Developing in Shopify required a lot of context to make seemingly simple changes. When new Shopifolk onboarded and got to know the codebase, the amount of information they needed to take in before becoming effective was massive. For example, a new developer who joined the shipping team should only need to understand the implementation of the shipping business logic before they can start building. However, the reality was that they would also need to understand how orders are created, how we process payments, and much more since everything was so intertwined. That’s too much knowledge for an individual to have to hold in their head just to ship their first feature. Complex monolithic applications result in steep learning curves.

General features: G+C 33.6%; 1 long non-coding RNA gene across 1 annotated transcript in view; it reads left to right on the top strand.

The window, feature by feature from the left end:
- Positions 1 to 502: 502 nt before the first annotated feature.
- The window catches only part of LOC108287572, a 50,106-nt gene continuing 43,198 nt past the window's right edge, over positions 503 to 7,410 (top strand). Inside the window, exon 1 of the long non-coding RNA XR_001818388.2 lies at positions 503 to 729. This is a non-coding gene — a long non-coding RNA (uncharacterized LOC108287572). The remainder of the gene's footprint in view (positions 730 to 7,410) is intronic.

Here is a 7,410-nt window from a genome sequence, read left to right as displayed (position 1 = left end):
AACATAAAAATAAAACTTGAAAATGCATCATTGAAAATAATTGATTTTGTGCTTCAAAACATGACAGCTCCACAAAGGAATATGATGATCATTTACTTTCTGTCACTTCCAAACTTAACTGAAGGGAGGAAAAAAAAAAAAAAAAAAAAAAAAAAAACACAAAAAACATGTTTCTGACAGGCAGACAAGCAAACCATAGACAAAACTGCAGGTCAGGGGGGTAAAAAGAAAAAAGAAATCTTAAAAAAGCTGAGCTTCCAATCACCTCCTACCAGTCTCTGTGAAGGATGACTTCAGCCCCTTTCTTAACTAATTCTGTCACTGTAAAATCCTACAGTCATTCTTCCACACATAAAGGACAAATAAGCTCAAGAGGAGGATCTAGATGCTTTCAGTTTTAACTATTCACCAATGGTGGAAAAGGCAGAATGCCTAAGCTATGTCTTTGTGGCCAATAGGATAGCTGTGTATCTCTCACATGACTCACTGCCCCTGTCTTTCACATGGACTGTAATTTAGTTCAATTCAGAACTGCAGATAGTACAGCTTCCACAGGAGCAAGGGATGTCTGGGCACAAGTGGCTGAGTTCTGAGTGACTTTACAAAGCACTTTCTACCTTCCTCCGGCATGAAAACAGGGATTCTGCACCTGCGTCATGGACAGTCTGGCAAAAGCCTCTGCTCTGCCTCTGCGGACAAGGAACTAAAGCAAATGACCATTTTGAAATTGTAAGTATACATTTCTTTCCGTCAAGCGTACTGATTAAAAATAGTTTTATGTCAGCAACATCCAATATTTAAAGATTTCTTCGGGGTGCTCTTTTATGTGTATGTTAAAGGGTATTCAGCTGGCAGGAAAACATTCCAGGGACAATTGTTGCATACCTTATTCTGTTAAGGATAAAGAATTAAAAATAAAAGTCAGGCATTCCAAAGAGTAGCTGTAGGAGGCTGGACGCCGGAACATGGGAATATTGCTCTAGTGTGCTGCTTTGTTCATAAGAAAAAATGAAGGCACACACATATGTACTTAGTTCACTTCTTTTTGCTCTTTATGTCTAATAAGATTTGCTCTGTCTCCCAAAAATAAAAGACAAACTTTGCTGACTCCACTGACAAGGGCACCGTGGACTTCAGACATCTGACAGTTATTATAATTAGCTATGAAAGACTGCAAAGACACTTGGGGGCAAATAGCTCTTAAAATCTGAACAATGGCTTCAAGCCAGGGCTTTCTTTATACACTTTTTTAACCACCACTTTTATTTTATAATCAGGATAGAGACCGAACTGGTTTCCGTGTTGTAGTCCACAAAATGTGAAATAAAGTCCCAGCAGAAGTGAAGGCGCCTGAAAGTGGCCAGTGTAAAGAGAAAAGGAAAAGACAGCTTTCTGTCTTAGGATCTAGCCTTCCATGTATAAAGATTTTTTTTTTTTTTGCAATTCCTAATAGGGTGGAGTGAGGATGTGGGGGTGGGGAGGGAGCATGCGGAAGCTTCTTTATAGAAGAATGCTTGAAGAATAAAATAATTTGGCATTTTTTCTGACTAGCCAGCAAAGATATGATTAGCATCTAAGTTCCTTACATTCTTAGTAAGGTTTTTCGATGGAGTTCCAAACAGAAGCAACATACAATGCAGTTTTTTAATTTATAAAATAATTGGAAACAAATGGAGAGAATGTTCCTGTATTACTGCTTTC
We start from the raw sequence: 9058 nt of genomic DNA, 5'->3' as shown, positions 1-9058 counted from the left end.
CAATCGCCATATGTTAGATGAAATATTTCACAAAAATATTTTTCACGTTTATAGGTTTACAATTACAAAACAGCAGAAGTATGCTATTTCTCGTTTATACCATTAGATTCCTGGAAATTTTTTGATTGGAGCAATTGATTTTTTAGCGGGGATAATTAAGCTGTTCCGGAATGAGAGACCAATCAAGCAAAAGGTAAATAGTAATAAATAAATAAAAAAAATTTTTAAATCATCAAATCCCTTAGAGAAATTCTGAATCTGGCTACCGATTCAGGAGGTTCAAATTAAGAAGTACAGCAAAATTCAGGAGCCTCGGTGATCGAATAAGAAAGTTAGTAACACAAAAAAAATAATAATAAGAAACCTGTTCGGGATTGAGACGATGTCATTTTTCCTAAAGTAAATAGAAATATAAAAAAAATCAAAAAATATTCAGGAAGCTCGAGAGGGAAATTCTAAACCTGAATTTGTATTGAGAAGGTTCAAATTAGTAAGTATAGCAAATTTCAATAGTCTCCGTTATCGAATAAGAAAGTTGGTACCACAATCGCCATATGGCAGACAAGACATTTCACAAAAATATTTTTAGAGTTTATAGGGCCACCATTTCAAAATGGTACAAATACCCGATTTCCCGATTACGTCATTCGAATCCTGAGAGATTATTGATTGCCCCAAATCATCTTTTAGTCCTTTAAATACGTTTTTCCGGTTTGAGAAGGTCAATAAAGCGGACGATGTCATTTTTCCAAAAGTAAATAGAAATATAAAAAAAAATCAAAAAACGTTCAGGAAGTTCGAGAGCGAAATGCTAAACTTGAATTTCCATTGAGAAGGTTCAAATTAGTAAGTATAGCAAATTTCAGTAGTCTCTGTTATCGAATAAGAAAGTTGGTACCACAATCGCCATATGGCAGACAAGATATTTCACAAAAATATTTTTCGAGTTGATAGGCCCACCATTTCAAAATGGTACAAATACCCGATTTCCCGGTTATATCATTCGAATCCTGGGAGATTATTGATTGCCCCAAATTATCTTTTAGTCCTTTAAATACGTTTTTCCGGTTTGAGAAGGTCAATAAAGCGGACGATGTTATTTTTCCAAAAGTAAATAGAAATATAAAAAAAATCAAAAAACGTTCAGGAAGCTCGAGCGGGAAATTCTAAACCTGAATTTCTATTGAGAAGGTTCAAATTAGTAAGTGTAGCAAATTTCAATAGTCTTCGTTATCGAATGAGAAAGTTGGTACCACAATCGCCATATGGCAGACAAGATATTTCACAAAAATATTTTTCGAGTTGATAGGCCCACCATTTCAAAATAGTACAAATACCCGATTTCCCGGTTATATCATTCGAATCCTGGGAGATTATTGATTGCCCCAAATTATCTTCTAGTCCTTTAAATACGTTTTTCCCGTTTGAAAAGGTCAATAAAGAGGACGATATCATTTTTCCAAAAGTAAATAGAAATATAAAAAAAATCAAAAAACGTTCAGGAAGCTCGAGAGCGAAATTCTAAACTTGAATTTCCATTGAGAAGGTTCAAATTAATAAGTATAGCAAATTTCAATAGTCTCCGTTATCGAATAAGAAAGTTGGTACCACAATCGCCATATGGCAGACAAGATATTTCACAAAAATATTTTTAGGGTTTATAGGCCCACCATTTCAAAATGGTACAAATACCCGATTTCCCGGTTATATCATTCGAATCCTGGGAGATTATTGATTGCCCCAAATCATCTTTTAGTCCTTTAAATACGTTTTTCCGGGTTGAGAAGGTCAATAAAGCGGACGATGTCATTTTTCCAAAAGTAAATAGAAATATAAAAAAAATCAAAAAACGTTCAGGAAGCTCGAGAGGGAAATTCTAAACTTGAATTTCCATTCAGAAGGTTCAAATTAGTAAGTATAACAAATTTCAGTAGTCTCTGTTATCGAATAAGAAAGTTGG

All of the issues we experienced were a direct result of a lack of boundaries between distinct functionality in our code. It was clear that we needed to decrease the coupling between different domains, but the question was how.
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One solution that is very trendy in the industry is microservices. Microservices architecture is an approach to application development in which a large application is built as a suite of smaller services, deployed independently. While microservices would address the problems we experienced, they’d bring another whole suite of problems.
We’d have to maintain multiple different test and deployment pipelines and take on infrastructural overhead for each service while not always having access to the data we need when we need it. Since each service is deployed independently, communicating between services means crossing the network, which adds latency and decreases reliability with every call. Additionally, large refactors across multiple services can be tedious, requiring changes across all dependent services and coordinating deploys.